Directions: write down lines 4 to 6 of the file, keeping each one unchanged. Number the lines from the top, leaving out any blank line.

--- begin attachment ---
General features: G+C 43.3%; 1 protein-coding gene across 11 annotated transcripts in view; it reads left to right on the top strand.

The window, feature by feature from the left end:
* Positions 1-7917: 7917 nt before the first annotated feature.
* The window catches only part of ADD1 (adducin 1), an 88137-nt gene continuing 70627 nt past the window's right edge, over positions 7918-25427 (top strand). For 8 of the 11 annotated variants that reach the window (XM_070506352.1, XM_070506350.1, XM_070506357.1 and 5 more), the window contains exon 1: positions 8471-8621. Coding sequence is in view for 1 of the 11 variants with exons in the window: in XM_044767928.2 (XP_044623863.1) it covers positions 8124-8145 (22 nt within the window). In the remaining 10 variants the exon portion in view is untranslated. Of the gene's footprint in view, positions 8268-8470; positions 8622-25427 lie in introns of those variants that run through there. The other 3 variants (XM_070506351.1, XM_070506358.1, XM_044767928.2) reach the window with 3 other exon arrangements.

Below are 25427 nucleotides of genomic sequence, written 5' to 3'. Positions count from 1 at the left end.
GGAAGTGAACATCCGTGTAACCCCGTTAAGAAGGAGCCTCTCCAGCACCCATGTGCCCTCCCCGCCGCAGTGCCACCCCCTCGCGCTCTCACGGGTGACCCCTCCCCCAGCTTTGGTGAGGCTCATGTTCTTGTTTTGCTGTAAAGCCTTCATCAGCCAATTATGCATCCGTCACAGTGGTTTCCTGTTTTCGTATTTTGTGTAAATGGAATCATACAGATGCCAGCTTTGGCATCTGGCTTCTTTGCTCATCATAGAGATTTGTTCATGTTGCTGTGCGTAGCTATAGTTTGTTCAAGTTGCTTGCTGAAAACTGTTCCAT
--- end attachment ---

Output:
* The window catches only part of ADD1 (adducin 1), an 88137-nt gene continuing 70627 nt past the window's right edge, over positions 7918-25427 (top strand). For 8 of the 11 annotated variants that reach the window (XM_070506352.1, XM_070506350.1, XM_070506357.1 and 5 more), the window contains exon 1: positions 8471-8621. Coding sequence is in view for 1 of the 11 variants with exons in the window: in XM_044767928.2 (XP_044623863.1) it covers positions 8124-8145 (22 nt within the window). In the remaining 10 variants the exon portion in view is untranslated. Of the gene's footprint in view, positions 8268-8470; positions 8622-25427 lie in introns of those variants that run through there. The other 3 variants (XM_070506351.1, XM_070506358.1, XM_044767928.2) reach the window with 3 other exon arrangements.

Below are 25427 nucleotides of genomic sequence, written 5' to 3'. Positions count from 1 at the left end.
GGAAGTGAACATCCGTGTAACCCCGTTAAGAAGGAGCCTCTCCAGCACCCATGTGCCCTCCCCGCCGCAGTGCCACCCCCTCGCGCTCTCACGGGTGACCCCTCCCCCAGCTTTGGTGAGGCTCATGTTCTTGTTTTGCTGTAAAGCCTTCATCAGCCAATTATGCATCCGTCACAGTGGTTTCCTGTTTTCGTATTTTGTGTAAATGGAATCATACAGATGCCAGCTTTGGCATCTGGCTTCTTTGCTCATCATAGAGATTTGTTCATGTTGCTGTGCGTAGCTATAGTTTGTTCAAGTTGCTTGCTGAAAACTGTTCCAT